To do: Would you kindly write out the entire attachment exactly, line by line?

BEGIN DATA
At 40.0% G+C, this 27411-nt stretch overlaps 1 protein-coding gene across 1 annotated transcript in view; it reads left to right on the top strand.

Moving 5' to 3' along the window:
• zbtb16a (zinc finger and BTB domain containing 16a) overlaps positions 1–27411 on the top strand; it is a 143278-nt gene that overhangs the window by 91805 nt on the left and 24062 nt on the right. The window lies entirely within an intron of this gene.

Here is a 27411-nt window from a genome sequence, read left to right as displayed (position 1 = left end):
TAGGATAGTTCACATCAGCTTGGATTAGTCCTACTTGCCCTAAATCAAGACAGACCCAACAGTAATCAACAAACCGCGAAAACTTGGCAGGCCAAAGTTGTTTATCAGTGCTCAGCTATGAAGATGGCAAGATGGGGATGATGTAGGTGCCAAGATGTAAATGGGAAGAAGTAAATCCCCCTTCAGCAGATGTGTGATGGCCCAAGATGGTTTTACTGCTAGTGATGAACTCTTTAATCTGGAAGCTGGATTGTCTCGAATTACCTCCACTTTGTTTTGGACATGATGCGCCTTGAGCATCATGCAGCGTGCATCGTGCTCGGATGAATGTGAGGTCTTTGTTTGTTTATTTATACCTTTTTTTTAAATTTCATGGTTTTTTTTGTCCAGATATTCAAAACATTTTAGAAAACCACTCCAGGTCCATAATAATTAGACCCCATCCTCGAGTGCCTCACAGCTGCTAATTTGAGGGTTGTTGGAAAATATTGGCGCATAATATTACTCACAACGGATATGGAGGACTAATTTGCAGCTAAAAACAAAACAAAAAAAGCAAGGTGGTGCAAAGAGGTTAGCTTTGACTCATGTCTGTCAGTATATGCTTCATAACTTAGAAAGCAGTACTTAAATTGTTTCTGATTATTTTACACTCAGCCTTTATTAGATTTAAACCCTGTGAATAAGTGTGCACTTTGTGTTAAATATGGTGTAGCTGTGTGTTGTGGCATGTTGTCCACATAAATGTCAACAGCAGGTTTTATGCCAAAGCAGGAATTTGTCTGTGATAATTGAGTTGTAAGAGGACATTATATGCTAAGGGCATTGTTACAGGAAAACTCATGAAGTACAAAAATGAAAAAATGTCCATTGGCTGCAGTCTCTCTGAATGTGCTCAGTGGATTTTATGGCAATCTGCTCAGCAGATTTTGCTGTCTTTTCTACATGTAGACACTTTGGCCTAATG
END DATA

At 40.0% G+C, this 27411-nt stretch overlaps 1 protein-coding gene across 1 annotated transcript in view; it reads left to right on the top strand.

Moving 5' to 3' along the window:
• zbtb16a (zinc finger and BTB domain containing 16a) overlaps positions 1–27411 on the top strand; it is a 143278-nt gene that overhangs the window by 91805 nt on the left and 24062 nt on the right. The window lies entirely within an intron of this gene.

Here is a 27411-nt window from a genome sequence, read left to right as displayed (position 1 = left end):
TAGGATAGTTCACATCAGCTTGGATTAGTCCTACTTGCCCTAAATCAAGACAGACCCAACAGTAATCAACAAACCGCGAAAACTTGGCAGGCCAAAGTTGTTTATCAGTGCTCAGCTATGAAGATGGCAAGATGGGGATGATGTAGGTGCCAAGATGTAAATGGGAAGAAGTAAATCCCCCTTCAGCAGATGTGTGATGGCCCAAGATGGTTTTACTGCTAGTGATGAACTCTTTAATCTGGAAGCTGGATTGTCTCGAATTACCTCCACTTTGTTTTGGACATGATGCGCCTTGAGCATCATGCAGCGTGCATCGTGCTCGGATGAATGTGAGGTCTTTGTTTGTTTATTTATACCTTTTTTTTAAATTTCATGGTTTTTTTTGTCCAGATATTCAAAACATTTTAGAAAACCACTCCAGGTCCATAATAATTAGACCCCATCCTCGAGTGCCTCACAGCTGCTAATTTGAGGGTTGTTGGAAAATATTGGCGCATAATATTACTCACAACGGATATGGAGGACTAATTTGCAGCTAAAAACAAAACAAAAAAAGCAAGGTGGTGCAAAGAGGTTAGCTTTGACTCATGTCTGTCAGTATATGCTTCATAACTTAGAAAGCAGTACTTAAATTGTTTCTGATTATTTTACACTCAGCCTTTATTAGATTTAAACCCTGTGAATAAGTGTGCACTTTGTGTTAAATATGGTGTAGCTGTGTGTTGTGGCATGTTGTCCACATAAATGTCAACAGCAGGTTTTATGCCAAAGCAGGAATTTGTCTGTGATAATTGAGTTGTAAGAGGACATTATATGCTAAGGGCATTGTTACAGGAAAACTCATGAAGTACAAAAATGAAAAAATGTCCATTGGCTGCAGTCTCTCTGAATGTGCTCAGTGGATTTTATGGCAATCTGCTCAGCAGATTTTGCTGTCTTTTCTACATGTAGACACTTTGGCCTAATG